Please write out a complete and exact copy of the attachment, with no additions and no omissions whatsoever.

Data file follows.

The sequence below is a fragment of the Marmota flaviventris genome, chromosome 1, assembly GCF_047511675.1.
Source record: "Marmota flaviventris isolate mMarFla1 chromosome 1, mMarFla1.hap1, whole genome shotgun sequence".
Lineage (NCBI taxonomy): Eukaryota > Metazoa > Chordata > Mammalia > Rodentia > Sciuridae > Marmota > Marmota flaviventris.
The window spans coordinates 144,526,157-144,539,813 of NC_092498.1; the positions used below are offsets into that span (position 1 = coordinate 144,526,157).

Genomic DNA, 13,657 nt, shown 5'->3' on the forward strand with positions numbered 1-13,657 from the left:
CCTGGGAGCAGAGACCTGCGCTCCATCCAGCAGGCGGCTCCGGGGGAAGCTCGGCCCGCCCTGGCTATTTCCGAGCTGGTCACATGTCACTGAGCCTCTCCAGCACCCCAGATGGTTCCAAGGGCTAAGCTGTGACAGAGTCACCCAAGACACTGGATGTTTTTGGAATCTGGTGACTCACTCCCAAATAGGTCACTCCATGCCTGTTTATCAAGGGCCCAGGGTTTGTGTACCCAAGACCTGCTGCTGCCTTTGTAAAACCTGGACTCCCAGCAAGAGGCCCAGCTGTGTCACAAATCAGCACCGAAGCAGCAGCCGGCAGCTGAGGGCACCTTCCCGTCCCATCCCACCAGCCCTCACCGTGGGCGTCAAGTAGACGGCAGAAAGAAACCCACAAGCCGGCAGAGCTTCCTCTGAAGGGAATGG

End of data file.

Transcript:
The sequence below is a fragment of the Marmota flaviventris genome, chromosome 1, assembly GCF_047511675.1.
Source record: "Marmota flaviventris isolate mMarFla1 chromosome 1, mMarFla1.hap1, whole genome shotgun sequence".
Lineage (NCBI taxonomy): Eukaryota > Metazoa > Chordata > Mammalia > Rodentia > Sciuridae > Marmota > Marmota flaviventris.
The window spans coordinates 144,526,157-144,539,813 of NC_092498.1; the positions used below are offsets into that span (position 1 = coordinate 144,526,157).

Genomic DNA, 13,657 nt, shown 5'->3' on the forward strand with positions numbered 1-13,657 from the left:
CCTGGGAGCAGAGACCTGCGCTCCATCCAGCAGGCGGCTCCGGGGGAAGCTCGGCCCGCCCTGGCTATTTCCGAGCTGGTCACATGTCACTGAGCCTCTCCAGCACCCCAGATGGTTCCAAGGGCTAAGCTGTGACAGAGTCACCCAAGACACTGGATGTTTTTGGAATCTGGTGACTCACTCCCAAATAGGTCACTCCATGCCTGTTTATCAAGGGCCCAGGGTTTGTGTACCCAAGACCTGCTGCTGCCTTTGTAAAACCTGGACTCCCAGCAAGAGGCCCAGCTGTGTCACAAATCAGCACCGAAGCAGCAGCCGGCAGCTGAGGGCACCTTCCCGTCCCATCCCACCAGCCCTCACCGTGGGCGTCAAGTAGACGGCAGAAAGAAACCCACAAGCCGGCAGAGCTTCCTCTGAAGGGAATGG